I rarely post emails that a customer sends me, but this one is very special to me. I don't want to spoil it by saying too much. I just want you to read it. Enjoy!
Thank you for the work you do, and for your wise counsel. Your post about thinning hair struck a nerve, since I have suffered from severe hair loss for over 12 years now. I have androgenetic alopecia, or male-pattern baldness, so my hair is like a little old man's- bald on top with fringe around the sides.
When I first realized that I was losing my hair, I went to a dermatologist. He told me then that there were so many women in my situation, and that the only solutions out there (Rogaine, etc.) were not good solutions for women.
He suggested that I go to a surgeon in Alabama (I live in Texas) and have hair transplants done. When I realized this was not a permanent solution, and that whatever caused these hair follicles to die would eventually also kill the new hair implants, I felt helpless, betrayed, betrayed by God, and hopelessly ugly.
I had already experienced what it is like to live in a world that expects women to have hair. I was overlooked, devalued, and avoided. Now I felt hopeless and defeated as well.
As I sat in my car in a rainy parking lot of doctor's office, I started to cry. I am a woman that will ferociously pursue any reasonable solution, but there didn't seem to be one.
I called my husband to tell him the bad news, that the woman he had married was going bald. He very gently said,
“Honey, I didn't marry your hair. I married YOU!”
I realized he was right. I am so much more than my hair.
In order to cope with the world around me, I purchased a wig. I had to drive 200 miles to find a wig store, and suffered immediate sticker shock. I had no idea how women could afford to spend several hundred dollars for a wig that didn't fit well, looked fake, and wouldn't last more than a few months! I took the wig home (it wasn't a cheap brand) and within 2 months I was looking for something else.
There website www.wigsupport.com which focuses on women with hair loss, and the solutions they have chosen. Another, www.heralopecia.com is also good, and they are closed, closely monitored groups which require application for admittance.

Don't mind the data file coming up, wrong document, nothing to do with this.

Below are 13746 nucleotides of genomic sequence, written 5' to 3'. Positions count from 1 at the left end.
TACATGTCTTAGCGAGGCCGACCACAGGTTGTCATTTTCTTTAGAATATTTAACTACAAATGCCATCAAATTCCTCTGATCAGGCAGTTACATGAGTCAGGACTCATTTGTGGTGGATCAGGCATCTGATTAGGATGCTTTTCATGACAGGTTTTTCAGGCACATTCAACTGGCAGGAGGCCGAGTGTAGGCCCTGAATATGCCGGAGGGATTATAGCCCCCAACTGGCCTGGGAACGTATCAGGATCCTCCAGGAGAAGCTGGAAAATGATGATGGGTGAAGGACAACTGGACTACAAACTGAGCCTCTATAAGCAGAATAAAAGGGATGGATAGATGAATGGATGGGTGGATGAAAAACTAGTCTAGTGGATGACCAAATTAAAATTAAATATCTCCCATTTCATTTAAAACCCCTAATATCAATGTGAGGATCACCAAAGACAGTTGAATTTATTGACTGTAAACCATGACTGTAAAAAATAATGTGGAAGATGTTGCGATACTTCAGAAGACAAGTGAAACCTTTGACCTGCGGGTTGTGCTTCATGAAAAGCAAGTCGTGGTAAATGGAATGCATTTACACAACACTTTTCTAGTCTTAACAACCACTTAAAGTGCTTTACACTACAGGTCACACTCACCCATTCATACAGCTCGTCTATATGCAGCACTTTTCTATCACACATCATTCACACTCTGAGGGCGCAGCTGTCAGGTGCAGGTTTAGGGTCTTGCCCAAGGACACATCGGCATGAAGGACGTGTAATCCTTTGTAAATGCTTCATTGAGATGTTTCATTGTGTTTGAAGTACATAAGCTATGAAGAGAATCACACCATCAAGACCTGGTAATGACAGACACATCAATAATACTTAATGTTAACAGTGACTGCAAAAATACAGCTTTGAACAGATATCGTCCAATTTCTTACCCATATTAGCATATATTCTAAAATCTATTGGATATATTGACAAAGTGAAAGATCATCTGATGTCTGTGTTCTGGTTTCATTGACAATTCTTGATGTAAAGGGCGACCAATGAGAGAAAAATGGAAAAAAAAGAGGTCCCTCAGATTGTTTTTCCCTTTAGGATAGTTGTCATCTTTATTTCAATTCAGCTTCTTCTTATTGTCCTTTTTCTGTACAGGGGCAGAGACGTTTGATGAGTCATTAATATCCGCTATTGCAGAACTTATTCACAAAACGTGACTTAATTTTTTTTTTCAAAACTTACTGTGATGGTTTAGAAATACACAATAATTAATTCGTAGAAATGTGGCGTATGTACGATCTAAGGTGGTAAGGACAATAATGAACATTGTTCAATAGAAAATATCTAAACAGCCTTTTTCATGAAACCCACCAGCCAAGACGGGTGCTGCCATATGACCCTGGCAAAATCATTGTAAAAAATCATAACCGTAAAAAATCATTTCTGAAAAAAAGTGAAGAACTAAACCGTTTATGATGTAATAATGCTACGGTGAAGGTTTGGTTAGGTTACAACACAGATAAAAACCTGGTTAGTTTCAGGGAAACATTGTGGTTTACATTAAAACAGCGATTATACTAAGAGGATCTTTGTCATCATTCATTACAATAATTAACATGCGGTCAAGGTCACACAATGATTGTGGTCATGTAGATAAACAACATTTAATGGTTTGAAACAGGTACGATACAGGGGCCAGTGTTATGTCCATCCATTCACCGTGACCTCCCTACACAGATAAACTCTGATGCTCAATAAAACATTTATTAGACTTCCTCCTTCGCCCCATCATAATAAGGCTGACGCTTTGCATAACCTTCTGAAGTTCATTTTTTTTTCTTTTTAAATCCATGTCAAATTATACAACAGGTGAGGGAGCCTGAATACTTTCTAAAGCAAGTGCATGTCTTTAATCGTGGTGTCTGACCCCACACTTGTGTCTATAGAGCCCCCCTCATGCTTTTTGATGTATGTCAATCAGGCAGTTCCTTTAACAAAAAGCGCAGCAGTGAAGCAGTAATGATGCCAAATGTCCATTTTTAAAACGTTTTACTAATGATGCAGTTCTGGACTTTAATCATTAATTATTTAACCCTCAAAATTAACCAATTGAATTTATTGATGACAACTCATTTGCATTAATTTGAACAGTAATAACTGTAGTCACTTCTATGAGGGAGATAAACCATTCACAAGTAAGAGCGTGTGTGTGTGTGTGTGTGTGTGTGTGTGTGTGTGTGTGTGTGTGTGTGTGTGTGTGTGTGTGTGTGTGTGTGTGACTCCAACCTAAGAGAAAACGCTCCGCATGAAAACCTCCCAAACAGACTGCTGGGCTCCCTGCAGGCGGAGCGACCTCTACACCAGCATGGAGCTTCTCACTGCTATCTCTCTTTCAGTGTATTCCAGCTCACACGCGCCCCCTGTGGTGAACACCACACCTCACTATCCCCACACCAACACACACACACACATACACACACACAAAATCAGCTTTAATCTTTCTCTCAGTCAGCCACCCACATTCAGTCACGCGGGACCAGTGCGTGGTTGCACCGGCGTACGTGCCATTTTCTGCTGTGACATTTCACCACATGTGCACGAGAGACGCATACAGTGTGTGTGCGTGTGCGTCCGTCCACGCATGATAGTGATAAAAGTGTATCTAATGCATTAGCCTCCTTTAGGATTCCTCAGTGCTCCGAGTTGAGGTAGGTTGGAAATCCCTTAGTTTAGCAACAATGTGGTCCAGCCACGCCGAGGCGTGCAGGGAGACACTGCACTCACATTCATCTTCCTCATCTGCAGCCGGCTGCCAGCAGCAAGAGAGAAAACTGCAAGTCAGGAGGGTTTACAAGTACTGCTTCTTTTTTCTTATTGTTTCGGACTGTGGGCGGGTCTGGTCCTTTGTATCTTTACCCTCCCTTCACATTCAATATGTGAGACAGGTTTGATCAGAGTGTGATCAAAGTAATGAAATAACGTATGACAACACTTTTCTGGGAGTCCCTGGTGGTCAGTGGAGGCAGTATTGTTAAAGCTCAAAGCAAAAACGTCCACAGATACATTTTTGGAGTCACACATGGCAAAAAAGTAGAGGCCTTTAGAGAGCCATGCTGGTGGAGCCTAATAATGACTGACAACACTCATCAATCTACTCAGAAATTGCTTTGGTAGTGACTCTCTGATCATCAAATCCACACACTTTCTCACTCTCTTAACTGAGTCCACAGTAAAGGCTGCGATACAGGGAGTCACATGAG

I have found my solutions, for now. I wear supplemental hair, called a topper. Sometimes I make them, thanks to your wonderful Lace Wig Mastery Training Seminar, and sometimes I purchase them. I am often complimented on my hair. Sometimes I reveal that I am wearing hair, and sometimes I don't.
Marquetta, the one thing you could stress to your followers, clients, friends, or associates, is that not all hairdressers are created equal. They need to search for those real “professionals”, the ones that recognize that my pitiful hair is just as important to me as a runway models glorious mane is to her. We didn't cause our hair loss, and in most cases, we can't fix it. Like it our not, our hair and our self-esteem, are closely related and therefore vulnerable.
I have been fortunate in that I have found a stylist who is willing to work with my natural hair, as well as the beautiful HH toppers I bring in. He spends all the time that he needs to in order to make me feel good about the way that I look. He is respectful and understands this is a tender subject.
Marquetta, you do such wonderful service, not only as a teacher, but as a truly God- loving woman. I am grateful to know you.
Please remind your sisters that hair loss is not the end of the world. It is another challenge, one which will make them stronger if they allow it. They are NOT their hair. They are so much MORE. They have value and beauty, even if their cosmetic preparations are more involved.
I am sorry this is so long. I hope it helped.
– Sue Burdett
I hope you enjoyed this email! It was so touching and I was so happy when Sue told me I could share it with you!